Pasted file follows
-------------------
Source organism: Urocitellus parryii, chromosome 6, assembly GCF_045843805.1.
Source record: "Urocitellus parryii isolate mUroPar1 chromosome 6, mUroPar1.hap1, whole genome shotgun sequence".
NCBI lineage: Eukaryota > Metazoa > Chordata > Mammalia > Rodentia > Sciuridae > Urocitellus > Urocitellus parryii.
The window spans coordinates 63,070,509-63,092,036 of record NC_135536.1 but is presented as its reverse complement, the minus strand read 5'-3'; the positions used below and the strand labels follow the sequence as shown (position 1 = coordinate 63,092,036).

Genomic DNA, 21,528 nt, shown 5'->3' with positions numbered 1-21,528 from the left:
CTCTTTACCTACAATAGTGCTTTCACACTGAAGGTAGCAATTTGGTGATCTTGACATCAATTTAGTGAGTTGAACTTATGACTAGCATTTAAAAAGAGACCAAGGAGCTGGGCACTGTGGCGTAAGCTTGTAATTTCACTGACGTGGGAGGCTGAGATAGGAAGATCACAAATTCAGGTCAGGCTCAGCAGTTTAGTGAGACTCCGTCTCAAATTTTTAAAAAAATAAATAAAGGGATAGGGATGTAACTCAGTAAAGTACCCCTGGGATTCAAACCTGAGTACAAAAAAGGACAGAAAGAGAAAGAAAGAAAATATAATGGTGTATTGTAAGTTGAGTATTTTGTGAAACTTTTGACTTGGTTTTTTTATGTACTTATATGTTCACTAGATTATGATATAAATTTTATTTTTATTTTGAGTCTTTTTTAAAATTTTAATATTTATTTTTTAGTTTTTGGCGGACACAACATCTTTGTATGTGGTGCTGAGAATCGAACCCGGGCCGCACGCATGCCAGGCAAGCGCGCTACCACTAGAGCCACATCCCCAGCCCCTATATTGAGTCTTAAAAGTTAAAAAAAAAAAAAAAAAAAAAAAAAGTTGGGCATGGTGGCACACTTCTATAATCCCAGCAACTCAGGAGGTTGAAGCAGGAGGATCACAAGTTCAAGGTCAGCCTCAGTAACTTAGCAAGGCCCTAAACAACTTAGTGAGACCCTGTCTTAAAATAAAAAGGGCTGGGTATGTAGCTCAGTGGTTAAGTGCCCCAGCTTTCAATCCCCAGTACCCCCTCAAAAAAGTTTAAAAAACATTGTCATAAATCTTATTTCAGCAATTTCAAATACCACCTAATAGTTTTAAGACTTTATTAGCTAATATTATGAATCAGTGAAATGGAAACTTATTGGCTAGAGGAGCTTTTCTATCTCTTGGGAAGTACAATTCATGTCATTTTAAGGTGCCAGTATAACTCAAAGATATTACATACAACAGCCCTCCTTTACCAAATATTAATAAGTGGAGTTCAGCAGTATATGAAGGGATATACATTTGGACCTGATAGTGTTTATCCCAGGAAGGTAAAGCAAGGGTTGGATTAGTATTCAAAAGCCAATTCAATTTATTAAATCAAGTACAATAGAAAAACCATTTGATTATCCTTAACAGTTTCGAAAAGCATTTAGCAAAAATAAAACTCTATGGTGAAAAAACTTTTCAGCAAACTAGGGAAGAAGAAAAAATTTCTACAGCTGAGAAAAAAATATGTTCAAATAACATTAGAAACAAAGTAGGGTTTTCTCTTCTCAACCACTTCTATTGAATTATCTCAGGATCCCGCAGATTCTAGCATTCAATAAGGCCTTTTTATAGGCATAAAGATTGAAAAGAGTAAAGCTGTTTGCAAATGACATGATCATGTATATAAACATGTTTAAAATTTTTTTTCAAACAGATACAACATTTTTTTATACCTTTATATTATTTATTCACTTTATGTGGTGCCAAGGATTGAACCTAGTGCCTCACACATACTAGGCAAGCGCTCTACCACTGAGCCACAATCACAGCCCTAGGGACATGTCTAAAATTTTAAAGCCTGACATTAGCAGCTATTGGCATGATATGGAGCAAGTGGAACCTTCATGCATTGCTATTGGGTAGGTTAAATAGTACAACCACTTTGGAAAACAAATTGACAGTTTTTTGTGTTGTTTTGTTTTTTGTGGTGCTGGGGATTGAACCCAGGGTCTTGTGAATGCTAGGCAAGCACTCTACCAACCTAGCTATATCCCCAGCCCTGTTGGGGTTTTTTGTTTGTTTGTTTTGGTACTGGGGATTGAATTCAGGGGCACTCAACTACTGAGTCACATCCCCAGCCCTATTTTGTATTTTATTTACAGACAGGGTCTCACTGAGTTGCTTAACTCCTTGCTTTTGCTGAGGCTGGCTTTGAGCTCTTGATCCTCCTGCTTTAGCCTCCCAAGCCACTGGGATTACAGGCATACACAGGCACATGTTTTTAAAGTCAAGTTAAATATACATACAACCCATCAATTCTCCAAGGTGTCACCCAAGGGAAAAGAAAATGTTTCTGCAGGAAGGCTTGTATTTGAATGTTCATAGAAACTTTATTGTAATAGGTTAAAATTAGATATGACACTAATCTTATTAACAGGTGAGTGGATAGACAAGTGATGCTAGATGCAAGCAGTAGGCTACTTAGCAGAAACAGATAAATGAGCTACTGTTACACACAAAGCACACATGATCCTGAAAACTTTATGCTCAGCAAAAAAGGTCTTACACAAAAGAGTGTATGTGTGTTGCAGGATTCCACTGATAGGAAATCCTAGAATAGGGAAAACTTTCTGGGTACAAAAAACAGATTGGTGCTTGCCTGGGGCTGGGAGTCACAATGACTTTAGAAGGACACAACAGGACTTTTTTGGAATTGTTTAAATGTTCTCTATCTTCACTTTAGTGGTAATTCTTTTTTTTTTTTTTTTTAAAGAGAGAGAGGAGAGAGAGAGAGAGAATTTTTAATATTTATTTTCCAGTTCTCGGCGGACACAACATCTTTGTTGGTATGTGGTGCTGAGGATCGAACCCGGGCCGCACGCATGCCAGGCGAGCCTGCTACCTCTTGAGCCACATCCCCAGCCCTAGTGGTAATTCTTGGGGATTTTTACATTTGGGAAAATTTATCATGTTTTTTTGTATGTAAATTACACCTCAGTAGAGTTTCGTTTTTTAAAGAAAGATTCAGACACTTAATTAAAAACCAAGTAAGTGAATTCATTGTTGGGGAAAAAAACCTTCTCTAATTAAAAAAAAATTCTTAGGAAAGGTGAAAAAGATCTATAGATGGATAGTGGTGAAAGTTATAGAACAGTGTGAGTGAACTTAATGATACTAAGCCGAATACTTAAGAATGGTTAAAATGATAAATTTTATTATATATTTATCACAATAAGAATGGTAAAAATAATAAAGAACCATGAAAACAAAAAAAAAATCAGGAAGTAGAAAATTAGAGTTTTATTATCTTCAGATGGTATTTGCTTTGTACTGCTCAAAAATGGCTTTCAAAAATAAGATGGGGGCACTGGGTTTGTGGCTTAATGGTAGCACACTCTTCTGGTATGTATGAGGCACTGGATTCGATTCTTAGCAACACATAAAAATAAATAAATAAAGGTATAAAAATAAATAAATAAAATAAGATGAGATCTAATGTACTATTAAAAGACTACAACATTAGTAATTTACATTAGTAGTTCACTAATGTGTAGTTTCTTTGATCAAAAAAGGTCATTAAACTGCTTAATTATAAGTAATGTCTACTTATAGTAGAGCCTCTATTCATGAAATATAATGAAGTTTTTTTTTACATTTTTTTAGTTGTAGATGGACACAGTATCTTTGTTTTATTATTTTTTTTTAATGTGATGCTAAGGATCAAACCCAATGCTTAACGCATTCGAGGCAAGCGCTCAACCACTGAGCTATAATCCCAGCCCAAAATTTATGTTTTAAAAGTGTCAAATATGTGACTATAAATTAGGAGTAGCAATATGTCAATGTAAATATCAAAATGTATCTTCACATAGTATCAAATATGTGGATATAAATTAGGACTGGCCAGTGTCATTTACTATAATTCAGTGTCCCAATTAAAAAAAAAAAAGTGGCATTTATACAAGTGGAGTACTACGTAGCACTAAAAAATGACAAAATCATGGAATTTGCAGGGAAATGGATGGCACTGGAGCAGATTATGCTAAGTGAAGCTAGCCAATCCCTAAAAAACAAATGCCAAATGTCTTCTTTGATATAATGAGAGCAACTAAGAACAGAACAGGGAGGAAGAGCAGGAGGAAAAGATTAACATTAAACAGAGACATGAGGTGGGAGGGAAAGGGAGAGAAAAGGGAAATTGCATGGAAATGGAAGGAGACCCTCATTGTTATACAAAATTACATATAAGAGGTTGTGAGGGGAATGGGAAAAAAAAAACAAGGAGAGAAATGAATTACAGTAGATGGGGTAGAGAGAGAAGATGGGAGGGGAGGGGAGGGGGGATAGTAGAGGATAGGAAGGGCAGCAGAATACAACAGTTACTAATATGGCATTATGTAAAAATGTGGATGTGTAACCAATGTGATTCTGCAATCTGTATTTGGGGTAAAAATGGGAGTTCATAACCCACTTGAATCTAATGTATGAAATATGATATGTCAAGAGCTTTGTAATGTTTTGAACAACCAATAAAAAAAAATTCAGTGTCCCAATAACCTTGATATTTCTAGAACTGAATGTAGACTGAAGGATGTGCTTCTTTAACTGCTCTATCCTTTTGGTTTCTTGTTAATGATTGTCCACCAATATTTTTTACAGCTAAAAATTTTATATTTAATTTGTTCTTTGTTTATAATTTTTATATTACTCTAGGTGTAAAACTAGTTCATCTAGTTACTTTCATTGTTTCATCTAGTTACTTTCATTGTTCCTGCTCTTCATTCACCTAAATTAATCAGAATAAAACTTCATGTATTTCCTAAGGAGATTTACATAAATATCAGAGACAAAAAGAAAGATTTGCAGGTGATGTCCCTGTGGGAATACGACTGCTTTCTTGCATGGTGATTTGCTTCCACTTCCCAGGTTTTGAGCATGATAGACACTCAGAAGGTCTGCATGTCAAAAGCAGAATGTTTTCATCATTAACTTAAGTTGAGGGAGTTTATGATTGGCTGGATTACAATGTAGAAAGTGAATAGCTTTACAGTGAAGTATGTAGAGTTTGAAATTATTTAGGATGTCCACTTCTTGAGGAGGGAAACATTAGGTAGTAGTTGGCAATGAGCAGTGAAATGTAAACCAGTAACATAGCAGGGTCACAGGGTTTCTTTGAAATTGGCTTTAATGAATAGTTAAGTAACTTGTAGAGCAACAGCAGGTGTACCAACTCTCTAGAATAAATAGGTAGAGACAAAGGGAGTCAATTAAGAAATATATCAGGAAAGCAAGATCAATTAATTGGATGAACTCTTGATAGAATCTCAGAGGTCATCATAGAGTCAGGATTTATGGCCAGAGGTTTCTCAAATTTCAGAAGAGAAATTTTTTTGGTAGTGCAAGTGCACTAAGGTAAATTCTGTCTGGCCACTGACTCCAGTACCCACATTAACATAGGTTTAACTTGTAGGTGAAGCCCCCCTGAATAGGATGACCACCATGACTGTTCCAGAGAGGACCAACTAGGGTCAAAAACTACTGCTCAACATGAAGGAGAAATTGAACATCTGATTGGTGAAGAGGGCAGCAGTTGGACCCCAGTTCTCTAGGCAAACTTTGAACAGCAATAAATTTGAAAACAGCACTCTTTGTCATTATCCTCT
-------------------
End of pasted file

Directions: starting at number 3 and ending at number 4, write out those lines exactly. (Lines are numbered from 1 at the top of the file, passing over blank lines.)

NCBI lineage: Eukaryota > Metazoa > Chordata > Mammalia > Rodentia > Sciuridae > Urocitellus > Urocitellus parryii.
The window spans coordinates 63,070,509-63,092,036 of record NC_135536.1 but is presented as its reverse complement, the minus strand read 5'-3'; the positions used below and the strand labels follow the sequence as shown (position 1 = coordinate 63,092,036).